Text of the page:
Toxic relationships always require two people, two willing participants. When one partner becomes unwilling to participate, the relationship ends. Unfortunately in many cases, neither partner is ready or willing to leave. Until someone lets go, the dance continues.
These difficult relationships can be highly addicting despite being fraught with emotional, verbal, and physical abuse. “Toxic coupling,” described by Anna Motz in her article (2015), “is created by the interaction of two disturbed individual attachment systems in each, revealing the violent impulses and psychic disturbance” of each person. Within these destructive partnerships, it is the interaction of the two individuals that creates (the) destructive force, even when one partner is the principal enactor of the violence.” These relationships can be highly addictive and the pair’s bond appears to be based on a shared need to engage in abusive practices.
A shared need?
Yes. Both people.
In her blog, Dr. Athena Staik describes how relationships become toxic when each person’s emotional reactivity and defensive reaction patterns combine to create a recipe for conflict. These toxic patterns are difficult to break because they have a neurological basis, one that has been hardwired in our brains through evolution. (If you are interested, it is part of polyvagal theory).
Let me try to explain:
Humankind’s biggest fears are abandonment, rejection, and inadequacy. In paleo times, these meant certain death: if abandoned by your tribe, you will have no protection and you will die; if you are rejected by your tribe, you will be an outcast and will die; if you are an inadequate hunter, you will either starve or be eaten, and will die.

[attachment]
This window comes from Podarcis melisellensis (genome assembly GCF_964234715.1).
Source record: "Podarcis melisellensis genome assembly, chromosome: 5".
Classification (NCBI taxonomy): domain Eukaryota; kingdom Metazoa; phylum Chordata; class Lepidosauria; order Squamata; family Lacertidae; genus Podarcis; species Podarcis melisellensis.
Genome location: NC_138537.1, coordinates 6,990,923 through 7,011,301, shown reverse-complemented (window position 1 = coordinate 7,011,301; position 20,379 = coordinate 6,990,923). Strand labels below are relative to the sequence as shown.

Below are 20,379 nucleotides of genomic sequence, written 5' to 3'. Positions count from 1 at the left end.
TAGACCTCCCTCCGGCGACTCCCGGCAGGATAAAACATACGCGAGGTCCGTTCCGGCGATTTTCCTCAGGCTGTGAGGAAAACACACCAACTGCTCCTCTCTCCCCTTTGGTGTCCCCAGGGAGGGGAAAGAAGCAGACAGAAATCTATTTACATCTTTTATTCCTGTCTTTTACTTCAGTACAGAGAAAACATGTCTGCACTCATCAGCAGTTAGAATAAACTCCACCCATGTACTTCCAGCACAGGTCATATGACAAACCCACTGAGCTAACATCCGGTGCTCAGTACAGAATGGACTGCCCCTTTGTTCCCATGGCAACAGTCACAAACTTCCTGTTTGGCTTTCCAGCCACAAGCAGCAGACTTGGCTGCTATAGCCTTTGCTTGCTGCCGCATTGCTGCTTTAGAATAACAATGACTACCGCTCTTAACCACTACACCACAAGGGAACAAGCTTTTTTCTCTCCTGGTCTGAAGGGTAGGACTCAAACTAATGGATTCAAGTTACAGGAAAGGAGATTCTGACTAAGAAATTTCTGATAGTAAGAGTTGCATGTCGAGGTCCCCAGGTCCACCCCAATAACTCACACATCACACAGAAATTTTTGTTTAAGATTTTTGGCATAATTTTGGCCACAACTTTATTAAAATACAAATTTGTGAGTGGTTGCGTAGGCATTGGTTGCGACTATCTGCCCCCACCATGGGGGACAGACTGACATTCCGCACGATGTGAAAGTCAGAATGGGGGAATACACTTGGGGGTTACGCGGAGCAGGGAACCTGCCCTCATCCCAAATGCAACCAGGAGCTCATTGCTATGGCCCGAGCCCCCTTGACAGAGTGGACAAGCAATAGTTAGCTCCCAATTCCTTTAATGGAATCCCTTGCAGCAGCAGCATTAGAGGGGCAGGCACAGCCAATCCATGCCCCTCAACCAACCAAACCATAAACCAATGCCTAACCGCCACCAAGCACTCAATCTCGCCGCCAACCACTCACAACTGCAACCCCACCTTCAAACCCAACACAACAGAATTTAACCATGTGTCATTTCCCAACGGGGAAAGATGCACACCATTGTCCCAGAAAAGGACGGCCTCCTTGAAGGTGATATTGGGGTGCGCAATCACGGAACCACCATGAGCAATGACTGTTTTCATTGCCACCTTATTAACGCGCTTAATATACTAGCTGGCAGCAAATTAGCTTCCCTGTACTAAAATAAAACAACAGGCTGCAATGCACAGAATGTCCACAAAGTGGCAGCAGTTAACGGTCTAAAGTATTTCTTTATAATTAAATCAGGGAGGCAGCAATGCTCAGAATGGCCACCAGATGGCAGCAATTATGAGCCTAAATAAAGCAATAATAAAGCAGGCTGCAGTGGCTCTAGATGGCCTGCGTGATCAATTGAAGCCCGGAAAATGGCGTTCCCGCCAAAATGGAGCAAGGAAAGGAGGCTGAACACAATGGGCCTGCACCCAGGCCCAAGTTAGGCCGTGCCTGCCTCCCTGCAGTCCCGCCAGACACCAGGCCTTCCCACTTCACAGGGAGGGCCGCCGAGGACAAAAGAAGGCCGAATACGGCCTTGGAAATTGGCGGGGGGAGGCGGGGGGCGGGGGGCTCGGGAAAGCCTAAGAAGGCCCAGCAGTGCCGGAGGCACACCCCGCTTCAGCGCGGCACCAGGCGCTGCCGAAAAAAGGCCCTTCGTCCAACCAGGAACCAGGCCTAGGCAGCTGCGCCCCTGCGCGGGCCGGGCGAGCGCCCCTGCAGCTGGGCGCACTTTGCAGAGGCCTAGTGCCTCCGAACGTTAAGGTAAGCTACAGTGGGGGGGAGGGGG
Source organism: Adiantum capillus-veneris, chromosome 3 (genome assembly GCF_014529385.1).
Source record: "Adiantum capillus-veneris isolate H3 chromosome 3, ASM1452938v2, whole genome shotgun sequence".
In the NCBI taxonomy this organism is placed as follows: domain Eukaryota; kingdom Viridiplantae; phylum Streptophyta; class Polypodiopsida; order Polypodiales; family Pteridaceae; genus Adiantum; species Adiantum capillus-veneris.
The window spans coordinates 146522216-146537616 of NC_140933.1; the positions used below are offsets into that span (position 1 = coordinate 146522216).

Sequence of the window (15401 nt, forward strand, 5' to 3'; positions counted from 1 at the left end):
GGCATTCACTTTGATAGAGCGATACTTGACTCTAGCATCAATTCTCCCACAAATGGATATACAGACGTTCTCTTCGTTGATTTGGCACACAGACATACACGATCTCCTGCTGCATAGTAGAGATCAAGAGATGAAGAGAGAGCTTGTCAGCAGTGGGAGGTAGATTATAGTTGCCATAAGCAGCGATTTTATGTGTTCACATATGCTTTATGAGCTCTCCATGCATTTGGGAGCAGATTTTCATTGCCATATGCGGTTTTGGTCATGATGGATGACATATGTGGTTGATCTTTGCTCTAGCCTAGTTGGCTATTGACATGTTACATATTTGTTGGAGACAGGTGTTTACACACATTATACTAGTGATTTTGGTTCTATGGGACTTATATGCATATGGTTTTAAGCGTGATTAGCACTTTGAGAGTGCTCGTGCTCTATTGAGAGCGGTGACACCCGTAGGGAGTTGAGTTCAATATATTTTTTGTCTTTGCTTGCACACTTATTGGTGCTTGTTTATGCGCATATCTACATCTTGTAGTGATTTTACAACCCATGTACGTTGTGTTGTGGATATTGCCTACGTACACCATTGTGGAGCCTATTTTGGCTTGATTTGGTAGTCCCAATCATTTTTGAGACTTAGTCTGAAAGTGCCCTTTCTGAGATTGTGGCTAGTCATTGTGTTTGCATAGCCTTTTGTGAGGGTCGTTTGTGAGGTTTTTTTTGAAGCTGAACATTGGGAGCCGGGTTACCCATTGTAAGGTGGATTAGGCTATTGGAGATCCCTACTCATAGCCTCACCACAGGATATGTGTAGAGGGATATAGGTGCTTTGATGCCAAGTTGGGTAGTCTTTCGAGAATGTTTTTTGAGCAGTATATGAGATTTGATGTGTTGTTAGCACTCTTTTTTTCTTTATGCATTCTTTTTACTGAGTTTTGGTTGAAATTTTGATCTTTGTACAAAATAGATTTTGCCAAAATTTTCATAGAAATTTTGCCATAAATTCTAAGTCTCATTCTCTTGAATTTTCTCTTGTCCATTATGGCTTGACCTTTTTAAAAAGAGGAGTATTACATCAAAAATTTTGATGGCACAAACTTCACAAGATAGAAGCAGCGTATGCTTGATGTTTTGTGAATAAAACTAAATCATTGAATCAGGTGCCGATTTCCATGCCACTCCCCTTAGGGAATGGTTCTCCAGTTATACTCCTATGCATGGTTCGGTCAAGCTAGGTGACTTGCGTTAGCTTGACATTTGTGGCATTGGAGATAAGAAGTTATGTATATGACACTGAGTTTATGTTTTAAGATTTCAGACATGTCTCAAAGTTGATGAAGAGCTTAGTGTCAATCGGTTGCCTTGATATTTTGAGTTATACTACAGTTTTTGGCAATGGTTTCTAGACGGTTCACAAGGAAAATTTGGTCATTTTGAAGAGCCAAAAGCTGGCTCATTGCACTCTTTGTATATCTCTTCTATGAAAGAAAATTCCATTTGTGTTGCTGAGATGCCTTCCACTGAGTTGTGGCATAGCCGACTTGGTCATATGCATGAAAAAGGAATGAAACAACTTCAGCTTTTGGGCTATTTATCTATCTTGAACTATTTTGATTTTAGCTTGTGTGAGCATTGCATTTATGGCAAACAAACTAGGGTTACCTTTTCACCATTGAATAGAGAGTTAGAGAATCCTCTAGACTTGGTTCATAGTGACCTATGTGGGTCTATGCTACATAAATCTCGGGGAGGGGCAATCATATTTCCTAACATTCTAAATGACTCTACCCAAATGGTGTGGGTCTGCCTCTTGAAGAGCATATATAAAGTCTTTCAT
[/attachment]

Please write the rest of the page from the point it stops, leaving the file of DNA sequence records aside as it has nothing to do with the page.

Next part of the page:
Humankind also seeks to thrive through intimacy, sex, procreation, connection, and contribution to the tribe (family, partnership). In paleo times, lions and saber tooth tigers threatened our safety; in modern times, words, ideas, and actions by our intimate other threaten our emotional safety and vulnerability.
Our brains have been wired early on (evolutionarily and developmentally) to protect us against abandonment and rejection. As a vulnerable baby - either in the wild surrounded by now-extinct mastodons or the hospital ward - our brain begins pruning neurons to create automatic, habitual responses designed to prevent abandonment. Think of a crying baby. This pruning continues until our brains are fully developed at between 18 years for women, and the early twenties for men. “What fires together, wires together” as Daniel J. Siegel said in his book The Developing Mind (2012).